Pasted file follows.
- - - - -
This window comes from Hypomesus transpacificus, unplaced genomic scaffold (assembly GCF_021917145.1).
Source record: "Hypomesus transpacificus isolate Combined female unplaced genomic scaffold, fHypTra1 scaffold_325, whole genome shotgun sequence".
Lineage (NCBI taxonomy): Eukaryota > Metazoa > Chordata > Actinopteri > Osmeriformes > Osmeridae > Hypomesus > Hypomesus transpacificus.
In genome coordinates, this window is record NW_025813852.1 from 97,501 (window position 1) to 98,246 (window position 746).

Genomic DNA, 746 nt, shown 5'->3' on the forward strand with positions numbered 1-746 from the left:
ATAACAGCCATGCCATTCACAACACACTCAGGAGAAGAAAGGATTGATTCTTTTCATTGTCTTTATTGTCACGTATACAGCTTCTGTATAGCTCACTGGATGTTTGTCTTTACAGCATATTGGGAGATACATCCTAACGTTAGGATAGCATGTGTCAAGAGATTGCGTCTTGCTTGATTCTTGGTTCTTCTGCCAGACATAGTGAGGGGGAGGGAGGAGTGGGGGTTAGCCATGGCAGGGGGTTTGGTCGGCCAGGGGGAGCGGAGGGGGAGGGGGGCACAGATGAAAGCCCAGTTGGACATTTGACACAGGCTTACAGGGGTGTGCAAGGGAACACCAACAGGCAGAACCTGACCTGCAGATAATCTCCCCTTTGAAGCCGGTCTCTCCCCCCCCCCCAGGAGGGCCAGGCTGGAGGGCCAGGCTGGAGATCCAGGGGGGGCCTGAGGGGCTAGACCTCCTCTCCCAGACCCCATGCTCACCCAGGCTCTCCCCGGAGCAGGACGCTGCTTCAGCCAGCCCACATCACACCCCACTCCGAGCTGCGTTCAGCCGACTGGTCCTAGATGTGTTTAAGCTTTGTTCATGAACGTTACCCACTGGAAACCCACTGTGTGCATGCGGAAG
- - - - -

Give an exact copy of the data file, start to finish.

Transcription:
This window comes from Hypomesus transpacificus, unplaced genomic scaffold (assembly GCF_021917145.1).
Source record: "Hypomesus transpacificus isolate Combined female unplaced genomic scaffold, fHypTra1 scaffold_325, whole genome shotgun sequence".
Lineage (NCBI taxonomy): Eukaryota > Metazoa > Chordata > Actinopteri > Osmeriformes > Osmeridae > Hypomesus > Hypomesus transpacificus.
In genome coordinates, this window is record NW_025813852.1 from 97,501 (window position 1) to 98,246 (window position 746).

Genomic DNA, 746 nt, shown 5'->3' on the forward strand with positions numbered 1-746 from the left:
ATAACAGCCATGCCATTCACAACACACTCAGGAGAAGAAAGGATTGATTCTTTTCATTGTCTTTATTGTCACGTATACAGCTTCTGTATAGCTCACTGGATGTTTGTCTTTACAGCATATTGGGAGATACATCCTAACGTTAGGATAGCATGTGTCAAGAGATTGCGTCTTGCTTGATTCTTGGTTCTTCTGCCAGACATAGTGAGGGGGAGGGAGGAGTGGGGGTTAGCCATGGCAGGGGGTTTGGTCGGCCAGGGGGAGCGGAGGGGGAGGGGGGCACAGATGAAAGCCCAGTTGGACATTTGACACAGGCTTACAGGGGTGTGCAAGGGAACACCAACAGGCAGAACCTGACCTGCAGATAATCTCCCCTTTGAAGCCGGTCTCTCCCCCCCCCCCAGGAGGGCCAGGCTGGAGGGCCAGGCTGGAGATCCAGGGGGGGCCTGAGGGGCTAGACCTCCTCTCCCAGACCCCATGCTCACCCAGGCTCTCCCCGGAGCAGGACGCTGCTTCAGCCAGCCCACATCACACCCCACTCCGAGCTGCGTTCAGCCGACTGGTCCTAGATGTGTTTAAGCTTTGTTCATGAACGTTACCCACTGGAAACCCACTGTGTGCATGCGGAAG